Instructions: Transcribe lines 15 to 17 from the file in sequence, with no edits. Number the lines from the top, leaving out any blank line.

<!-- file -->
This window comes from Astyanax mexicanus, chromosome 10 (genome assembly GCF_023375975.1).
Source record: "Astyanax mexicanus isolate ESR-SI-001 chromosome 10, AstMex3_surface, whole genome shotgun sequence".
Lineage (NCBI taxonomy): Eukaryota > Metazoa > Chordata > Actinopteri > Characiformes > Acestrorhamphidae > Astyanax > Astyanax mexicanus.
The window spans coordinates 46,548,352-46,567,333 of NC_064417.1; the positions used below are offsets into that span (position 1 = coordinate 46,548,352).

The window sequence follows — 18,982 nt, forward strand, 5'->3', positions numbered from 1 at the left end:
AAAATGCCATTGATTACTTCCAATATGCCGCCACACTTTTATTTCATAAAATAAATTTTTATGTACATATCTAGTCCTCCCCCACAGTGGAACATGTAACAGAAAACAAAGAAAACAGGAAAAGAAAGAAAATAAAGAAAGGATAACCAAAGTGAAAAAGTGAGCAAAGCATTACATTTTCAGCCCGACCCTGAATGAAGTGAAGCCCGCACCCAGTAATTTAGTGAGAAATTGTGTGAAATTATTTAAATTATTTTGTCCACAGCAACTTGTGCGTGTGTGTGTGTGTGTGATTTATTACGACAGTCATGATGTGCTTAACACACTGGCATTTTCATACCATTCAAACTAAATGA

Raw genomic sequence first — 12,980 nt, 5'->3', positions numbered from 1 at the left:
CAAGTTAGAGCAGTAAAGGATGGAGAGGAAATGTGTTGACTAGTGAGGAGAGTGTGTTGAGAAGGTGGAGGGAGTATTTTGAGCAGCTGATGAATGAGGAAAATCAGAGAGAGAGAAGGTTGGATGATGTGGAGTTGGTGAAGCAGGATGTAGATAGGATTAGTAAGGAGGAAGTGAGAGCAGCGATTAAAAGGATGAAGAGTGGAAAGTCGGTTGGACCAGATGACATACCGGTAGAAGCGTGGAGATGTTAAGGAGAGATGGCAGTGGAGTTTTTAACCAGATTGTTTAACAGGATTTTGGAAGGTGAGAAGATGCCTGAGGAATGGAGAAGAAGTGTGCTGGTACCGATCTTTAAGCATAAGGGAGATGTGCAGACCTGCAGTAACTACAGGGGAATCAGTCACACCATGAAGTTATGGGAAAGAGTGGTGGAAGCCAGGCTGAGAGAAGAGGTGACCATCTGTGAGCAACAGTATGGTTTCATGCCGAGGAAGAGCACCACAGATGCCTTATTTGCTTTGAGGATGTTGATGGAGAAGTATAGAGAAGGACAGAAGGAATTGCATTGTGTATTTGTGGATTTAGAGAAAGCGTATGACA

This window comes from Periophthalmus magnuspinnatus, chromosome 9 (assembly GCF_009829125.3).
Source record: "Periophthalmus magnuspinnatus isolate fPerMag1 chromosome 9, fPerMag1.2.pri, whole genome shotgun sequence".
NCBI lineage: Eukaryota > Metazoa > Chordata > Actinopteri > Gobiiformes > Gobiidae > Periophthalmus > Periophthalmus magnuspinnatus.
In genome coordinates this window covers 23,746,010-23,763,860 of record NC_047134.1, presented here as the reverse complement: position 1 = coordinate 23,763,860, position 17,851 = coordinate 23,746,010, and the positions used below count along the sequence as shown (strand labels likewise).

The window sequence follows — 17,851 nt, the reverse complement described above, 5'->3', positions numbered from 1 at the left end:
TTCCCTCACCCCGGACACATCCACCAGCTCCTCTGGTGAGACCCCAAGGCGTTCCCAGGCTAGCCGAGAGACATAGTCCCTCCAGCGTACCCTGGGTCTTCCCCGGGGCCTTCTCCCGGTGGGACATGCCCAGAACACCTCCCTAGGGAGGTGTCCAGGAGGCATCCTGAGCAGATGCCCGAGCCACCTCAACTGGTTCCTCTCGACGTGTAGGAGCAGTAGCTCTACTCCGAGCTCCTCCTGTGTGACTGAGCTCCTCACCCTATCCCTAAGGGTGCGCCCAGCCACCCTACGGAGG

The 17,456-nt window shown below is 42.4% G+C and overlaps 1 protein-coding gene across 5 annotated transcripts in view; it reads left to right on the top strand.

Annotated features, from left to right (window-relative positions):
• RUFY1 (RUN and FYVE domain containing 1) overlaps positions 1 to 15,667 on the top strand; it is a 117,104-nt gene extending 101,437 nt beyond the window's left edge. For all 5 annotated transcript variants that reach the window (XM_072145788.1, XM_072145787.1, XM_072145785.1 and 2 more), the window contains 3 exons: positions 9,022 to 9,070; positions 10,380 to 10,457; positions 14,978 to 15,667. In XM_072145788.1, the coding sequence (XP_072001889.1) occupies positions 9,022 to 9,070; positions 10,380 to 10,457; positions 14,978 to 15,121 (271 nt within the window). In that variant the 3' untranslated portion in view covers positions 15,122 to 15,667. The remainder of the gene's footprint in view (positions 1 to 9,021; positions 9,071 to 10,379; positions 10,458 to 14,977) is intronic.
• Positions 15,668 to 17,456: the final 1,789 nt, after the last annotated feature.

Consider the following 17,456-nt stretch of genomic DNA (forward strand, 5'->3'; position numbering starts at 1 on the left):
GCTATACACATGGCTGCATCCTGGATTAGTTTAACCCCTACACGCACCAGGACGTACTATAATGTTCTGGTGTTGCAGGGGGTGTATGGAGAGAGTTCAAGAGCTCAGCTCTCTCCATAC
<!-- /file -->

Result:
The 17,456-nt window shown below is 42.4% G+C and overlaps 1 protein-coding gene across 5 annotated transcripts in view; it reads left to right on the top strand.

Annotated features, from left to right (window-relative positions):
• RUFY1 (RUN and FYVE domain containing 1) overlaps positions 1 to 15,667 on the top strand; it is a 117,104-nt gene extending 101,437 nt beyond the window's left edge. For all 5 annotated transcript variants that reach the window (XM_072145788.1, XM_072145787.1, XM_072145785.1 and 2 more), the window contains 3 exons: positions 9,022 to 9,070; positions 10,380 to 10,457; positions 14,978 to 15,667. In XM_072145788.1, the coding sequence (XP_072001889.1) occupies positions 9,022 to 9,070; positions 10,380 to 10,457; positions 14,978 to 15,121 (271 nt within the window). In that variant the 3' untranslated portion in view covers positions 15,122 to 15,667. The remainder of the gene's footprint in view (positions 1 to 9,021; positions 9,071 to 10,379; positions 10,458 to 14,977) is intronic.